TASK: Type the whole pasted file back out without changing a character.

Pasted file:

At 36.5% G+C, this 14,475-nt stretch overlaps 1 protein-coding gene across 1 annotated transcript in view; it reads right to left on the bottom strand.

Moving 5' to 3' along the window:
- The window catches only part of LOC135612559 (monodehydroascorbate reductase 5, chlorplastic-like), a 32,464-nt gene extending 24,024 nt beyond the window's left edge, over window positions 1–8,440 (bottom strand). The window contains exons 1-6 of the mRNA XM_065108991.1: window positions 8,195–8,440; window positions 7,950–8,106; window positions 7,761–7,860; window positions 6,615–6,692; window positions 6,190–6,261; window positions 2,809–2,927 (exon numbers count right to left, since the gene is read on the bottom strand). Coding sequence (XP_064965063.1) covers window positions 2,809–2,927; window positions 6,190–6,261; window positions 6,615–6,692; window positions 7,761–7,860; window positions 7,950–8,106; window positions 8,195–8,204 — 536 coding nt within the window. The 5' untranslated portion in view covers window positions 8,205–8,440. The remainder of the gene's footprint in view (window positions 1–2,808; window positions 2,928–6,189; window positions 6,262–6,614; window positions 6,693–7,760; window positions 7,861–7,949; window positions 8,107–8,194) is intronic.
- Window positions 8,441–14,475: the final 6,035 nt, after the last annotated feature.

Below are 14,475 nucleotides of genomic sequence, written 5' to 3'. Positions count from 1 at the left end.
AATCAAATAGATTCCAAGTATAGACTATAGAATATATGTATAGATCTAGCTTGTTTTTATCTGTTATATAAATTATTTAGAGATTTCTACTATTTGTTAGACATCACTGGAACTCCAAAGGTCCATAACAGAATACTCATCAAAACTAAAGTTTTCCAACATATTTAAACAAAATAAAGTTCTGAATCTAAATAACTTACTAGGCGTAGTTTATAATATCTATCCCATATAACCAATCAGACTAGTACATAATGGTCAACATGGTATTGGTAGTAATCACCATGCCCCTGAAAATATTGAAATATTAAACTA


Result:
At 36.5% G+C, this 14,475-nt stretch overlaps 1 protein-coding gene across 1 annotated transcript in view; it reads right to left on the bottom strand.

Moving 5' to 3' along the window:
- The window catches only part of LOC135612559 (monodehydroascorbate reductase 5, chlorplastic-like), a 32,464-nt gene extending 24,024 nt beyond the window's left edge, over window positions 1–8,440 (bottom strand). The window contains exons 1-6 of the mRNA XM_065108991.1: window positions 8,195–8,440; window positions 7,950–8,106; window positions 7,761–7,860; window positions 6,615–6,692; window positions 6,190–6,261; window positions 2,809–2,927 (exon numbers count right to left, since the gene is read on the bottom strand). Coding sequence (XP_064965063.1) covers window positions 2,809–2,927; window positions 6,190–6,261; window positions 6,615–6,692; window positions 7,761–7,860; window positions 7,950–8,106; window positions 8,195–8,204 — 536 coding nt within the window. The 5' untranslated portion in view covers window positions 8,205–8,440. The remainder of the gene's footprint in view (window positions 1–2,808; window positions 2,928–6,189; window positions 6,262–6,614; window positions 6,693–7,760; window positions 7,861–7,949; window positions 8,107–8,194) is intronic.
- Window positions 8,441–14,475: the final 6,035 nt, after the last annotated feature.

Below are 14,475 nucleotides of genomic sequence, written 5' to 3'. Positions count from 1 at the left end.
AATCAAATAGATTCCAAGTATAGACTATAGAATATATGTATAGATCTAGCTTGTTTTTATCTGTTATATAAATTATTTAGAGATTTCTACTATTTGTTAGACATCACTGGAACTCCAAAGGTCCATAACAGAATACTCATCAAAACTAAAGTTTTCCAACATATTTAAACAAAATAAAGTTCTGAATCTAAATAACTTACTAGGCGTAGTTTATAATATCTATCCCATATAACCAATCAGACTAGTACATAATGGTCAACATGGTATTGGTAGTAATCACCATGCCCCTGAAAATATTGAAATATTAAACTA